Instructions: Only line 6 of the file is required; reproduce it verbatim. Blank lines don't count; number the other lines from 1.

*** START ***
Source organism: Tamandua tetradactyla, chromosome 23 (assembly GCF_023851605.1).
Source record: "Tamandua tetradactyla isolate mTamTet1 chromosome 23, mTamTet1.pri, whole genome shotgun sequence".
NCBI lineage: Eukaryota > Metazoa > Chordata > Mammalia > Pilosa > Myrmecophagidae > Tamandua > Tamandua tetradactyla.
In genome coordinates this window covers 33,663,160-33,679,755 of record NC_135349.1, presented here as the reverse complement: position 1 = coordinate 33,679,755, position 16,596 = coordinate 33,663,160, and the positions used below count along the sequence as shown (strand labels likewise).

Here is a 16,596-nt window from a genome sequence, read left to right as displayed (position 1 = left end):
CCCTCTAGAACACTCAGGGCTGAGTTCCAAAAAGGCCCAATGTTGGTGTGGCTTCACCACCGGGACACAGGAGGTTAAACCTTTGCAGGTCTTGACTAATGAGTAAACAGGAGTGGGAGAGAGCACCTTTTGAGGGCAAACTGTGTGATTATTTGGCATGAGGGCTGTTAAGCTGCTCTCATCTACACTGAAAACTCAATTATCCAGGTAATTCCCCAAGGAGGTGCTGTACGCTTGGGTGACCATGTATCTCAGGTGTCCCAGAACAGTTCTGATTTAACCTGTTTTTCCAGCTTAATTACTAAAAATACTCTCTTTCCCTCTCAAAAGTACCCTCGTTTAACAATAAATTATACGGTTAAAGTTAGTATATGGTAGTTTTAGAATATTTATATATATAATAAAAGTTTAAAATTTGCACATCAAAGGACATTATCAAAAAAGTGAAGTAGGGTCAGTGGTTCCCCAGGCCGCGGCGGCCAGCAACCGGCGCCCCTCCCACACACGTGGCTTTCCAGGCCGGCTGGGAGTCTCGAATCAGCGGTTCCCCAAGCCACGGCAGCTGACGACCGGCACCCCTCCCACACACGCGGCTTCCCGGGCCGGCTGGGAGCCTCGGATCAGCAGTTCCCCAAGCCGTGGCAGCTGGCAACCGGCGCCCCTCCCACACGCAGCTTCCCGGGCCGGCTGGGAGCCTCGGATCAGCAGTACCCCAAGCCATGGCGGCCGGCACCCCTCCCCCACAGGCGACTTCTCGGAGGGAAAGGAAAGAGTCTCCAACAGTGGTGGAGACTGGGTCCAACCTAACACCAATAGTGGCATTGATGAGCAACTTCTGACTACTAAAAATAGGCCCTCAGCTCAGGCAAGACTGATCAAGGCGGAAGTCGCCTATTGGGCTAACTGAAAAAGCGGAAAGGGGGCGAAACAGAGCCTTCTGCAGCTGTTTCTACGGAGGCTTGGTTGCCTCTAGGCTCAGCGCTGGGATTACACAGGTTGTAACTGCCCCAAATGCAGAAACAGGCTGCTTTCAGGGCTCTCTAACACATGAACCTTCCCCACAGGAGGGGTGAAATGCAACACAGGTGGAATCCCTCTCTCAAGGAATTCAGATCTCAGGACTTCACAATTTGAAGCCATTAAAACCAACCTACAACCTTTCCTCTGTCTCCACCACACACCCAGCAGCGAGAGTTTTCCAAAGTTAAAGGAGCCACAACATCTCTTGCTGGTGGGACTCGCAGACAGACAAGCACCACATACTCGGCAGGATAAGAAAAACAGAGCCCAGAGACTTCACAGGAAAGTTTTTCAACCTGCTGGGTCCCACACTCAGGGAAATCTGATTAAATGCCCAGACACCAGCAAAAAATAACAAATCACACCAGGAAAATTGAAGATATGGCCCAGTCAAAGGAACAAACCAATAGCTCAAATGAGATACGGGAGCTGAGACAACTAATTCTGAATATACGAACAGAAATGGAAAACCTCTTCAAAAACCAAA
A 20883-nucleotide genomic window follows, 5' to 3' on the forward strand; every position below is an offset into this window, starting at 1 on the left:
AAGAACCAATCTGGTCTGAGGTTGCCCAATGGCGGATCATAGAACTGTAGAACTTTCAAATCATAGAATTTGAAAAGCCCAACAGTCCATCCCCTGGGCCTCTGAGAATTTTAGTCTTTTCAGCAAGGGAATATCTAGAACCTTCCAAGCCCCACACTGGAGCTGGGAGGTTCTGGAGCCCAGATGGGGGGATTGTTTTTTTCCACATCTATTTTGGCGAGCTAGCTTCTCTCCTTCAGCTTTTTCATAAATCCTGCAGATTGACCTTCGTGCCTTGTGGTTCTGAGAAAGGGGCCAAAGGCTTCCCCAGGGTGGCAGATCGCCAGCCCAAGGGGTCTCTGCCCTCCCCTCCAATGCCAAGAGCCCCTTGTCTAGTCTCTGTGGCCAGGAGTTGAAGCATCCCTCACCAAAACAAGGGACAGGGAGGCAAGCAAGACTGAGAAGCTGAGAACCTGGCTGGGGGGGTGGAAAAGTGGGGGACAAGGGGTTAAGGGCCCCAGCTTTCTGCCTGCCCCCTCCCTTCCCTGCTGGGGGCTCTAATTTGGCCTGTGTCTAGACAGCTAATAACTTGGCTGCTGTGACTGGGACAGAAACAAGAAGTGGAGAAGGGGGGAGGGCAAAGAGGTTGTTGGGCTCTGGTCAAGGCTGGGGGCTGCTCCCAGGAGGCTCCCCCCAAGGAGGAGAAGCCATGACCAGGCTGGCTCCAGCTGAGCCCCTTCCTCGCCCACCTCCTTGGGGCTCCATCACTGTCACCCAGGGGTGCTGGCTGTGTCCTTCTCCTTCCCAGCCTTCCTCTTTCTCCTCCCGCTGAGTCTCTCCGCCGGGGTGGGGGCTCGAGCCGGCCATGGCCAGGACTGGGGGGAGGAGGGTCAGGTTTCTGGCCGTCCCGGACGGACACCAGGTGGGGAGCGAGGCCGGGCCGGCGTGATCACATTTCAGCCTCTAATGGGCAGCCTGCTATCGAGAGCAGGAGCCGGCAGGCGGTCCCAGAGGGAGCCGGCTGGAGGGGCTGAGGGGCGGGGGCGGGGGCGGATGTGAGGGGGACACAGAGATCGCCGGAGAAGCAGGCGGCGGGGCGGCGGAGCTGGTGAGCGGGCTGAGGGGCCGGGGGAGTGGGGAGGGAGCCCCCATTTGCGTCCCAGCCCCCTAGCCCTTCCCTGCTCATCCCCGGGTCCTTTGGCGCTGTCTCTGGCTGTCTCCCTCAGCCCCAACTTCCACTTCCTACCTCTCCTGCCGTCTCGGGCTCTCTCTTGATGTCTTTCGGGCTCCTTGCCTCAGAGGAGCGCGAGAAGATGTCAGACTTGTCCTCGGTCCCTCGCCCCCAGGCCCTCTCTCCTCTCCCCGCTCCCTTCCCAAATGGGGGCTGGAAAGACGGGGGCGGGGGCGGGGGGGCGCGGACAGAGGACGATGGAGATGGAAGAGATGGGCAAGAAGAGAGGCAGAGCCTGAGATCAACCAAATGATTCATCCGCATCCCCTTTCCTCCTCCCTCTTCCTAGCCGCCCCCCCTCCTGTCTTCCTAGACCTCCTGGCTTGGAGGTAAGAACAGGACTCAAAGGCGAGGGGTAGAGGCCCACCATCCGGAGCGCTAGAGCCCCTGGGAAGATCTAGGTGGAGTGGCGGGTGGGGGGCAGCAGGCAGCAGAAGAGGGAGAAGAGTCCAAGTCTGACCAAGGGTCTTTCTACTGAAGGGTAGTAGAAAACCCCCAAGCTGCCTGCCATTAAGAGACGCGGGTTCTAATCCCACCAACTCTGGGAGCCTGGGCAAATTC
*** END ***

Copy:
CCCTCTAGAACACTCAGGGCTGAGTTCCAAAAAGGCCCAATGTTGGTGTGGCTTCACCACCGGGACACAGGAGGTTAAACCTTTGCAGGTCTTGACTAATGAGTAAACAGGAGTGGGAGAGAGCACCTTTTGAGGGCAAACTGTGTGATTATTTGGCATGAGGGCTGTTAAGCTGCTCTCATCTACACTGAAAACTCAATTATCCAGGTAATTCCCCAAGGAGGTGCTGTACGCTTGGGTGACCATGTATCTCAGGTGTCCCAGAACAGTTCTGATTTAACCTGTTTTTCCAGCTTAATTACTAAAAATACTCTCTTTCCCTCTCAAAAGTACCCTCGTTTAACAATAAATTATACGGTTAAAGTTAGTATATGGTAGTTTTAGAATATTTATATATATAATAAAAGTTTAAAATTTGCACATCAAAGGACATTATCAAAAAAGTGAAGTAGGGTCAGTGGTTCCCCAGGCCGCGGCGGCCAGCAACCGGCGCCCCTCCCACACACGTGGCTTTCCAGGCCGGCTGGGAGTCTCGAATCAGCGGTTCCCCAAGCCACGGCAGCTGACGACCGGCACCCCTCCCACACACGCGGCTTCCCGGGCCGGCTGGGAGCCTCGGATCAGCAGTTCCCCAAGCCGTGGCAGCTGGCAACCGGCGCCCCTCCCACACGCAGCTTCCCGGGCCGGCTGGGAGCCTCGGATCAGCAGTACCCCAAGCCATGGCGGCCGGCACCCCTCCCCCACAGGCGACTTCTCGGAGGGAAAGGAAAGAGTCTCCAACAGTGGTGGAGACTGGGTCCAACCTAACACCAATAGTGGCATTGATGAGCAACTTCTGACTACTAAAAATAGGCCCTCAGCTCAGGCAAGACTGATCAAGGCGGAAGTCGCCTATTGGGCTAACTGAAAAAGCGGAAAGGGGGCGAAACAGAGCCTTCTGCAGCTGTTTCTACGGAGGCTTGGTTGCCTCTAGGCTCAGCGCTGGGATTACACAGGTTGTAACTGCCCCAAATGCAGAAACAGGCTGCTTTCAGGGCTCTCTAACACATGAACCTTCCCCACAGGAGGGGTGAAATGCAACACAGGTGGAATCCCTCTCTCAAGGAATTCAGATCTCAGGACTTCACAATTTGAAGCCATTAAAACCAACCTACAACCTTTCCTCTGTCTCCACCACACACCCAGCAGCGAGAGTTTTCCAAAGTTAAAGGAGCCACAACATCTCTTGCTGGTGGGACTCGCAGACAGACAAGCACCACATACTCGGCAGGATAAGAAAAACAGAGCCCAGAGACTTCACAGGAAAGTTTTTCAACCTGCTGGGTCCCACACTCAGGGAAATCTGATTAAATGCCCAGACACCAGCAAAAAATAACAAATCACACCAGGAAAATTGAAGATATGGCCCAGTCAAAGGAACAAACCAATAGCTCAAATGAGATACGGGAGCTGAGACAACTAATTCTGAATATACGAACAGAAATGGAAAACCTCTTCAAAAACCAAA